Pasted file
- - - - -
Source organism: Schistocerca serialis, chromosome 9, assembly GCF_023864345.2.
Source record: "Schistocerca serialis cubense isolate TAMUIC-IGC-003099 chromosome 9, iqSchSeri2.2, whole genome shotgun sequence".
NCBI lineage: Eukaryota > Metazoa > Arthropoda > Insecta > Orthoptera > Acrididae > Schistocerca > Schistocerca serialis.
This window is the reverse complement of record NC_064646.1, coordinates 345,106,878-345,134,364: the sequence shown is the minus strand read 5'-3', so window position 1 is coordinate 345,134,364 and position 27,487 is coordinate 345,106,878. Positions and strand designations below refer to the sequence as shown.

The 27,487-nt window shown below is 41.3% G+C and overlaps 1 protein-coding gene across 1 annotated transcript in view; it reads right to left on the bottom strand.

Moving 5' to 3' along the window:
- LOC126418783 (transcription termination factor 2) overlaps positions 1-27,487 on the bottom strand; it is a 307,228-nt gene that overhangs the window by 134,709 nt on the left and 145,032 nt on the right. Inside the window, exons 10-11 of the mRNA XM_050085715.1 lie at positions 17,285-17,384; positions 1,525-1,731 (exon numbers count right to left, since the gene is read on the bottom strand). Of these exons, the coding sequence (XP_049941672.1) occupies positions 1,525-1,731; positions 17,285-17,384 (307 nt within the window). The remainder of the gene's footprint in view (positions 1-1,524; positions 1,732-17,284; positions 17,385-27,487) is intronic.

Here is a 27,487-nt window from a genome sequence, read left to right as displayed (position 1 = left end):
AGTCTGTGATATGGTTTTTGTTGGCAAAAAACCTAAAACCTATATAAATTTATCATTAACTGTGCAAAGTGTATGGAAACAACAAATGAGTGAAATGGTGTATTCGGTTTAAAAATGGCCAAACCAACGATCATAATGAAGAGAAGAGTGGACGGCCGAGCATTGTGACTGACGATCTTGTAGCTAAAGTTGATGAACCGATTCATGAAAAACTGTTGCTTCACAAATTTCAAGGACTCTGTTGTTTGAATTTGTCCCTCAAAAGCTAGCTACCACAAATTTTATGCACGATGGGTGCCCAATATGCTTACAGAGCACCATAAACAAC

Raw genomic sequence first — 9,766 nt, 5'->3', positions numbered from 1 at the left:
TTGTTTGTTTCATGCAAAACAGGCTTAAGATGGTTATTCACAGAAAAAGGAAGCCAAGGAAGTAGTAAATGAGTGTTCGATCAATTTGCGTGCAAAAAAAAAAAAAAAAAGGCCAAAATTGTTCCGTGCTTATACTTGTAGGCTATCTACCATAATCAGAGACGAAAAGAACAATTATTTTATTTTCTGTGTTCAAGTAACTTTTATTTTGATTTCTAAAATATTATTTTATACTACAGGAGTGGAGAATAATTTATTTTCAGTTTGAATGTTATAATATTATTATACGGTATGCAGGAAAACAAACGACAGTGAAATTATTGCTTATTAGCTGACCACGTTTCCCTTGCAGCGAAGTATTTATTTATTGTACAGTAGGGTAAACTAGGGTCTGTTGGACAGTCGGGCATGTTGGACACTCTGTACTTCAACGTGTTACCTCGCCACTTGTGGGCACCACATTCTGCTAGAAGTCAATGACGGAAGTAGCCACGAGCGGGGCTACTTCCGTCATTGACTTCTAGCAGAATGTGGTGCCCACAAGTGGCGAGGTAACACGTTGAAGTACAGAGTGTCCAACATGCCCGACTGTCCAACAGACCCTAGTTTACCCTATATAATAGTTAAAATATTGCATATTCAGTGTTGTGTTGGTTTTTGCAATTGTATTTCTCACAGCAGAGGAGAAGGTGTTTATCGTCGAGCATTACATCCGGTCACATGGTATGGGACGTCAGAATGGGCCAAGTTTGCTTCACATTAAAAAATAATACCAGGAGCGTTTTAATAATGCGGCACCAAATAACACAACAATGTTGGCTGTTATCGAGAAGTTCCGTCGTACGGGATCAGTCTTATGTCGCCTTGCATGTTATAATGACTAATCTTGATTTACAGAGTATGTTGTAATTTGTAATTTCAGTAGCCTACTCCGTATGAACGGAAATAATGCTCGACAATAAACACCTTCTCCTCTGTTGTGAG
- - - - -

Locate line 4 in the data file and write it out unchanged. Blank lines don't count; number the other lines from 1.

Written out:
This window is the reverse complement of record NC_064646.1, coordinates 345,106,878-345,134,364: the sequence shown is the minus strand read 5'-3', so window position 1 is coordinate 345,134,364 and position 27,487 is coordinate 345,106,878. Positions and strand designations below refer to the sequence as shown.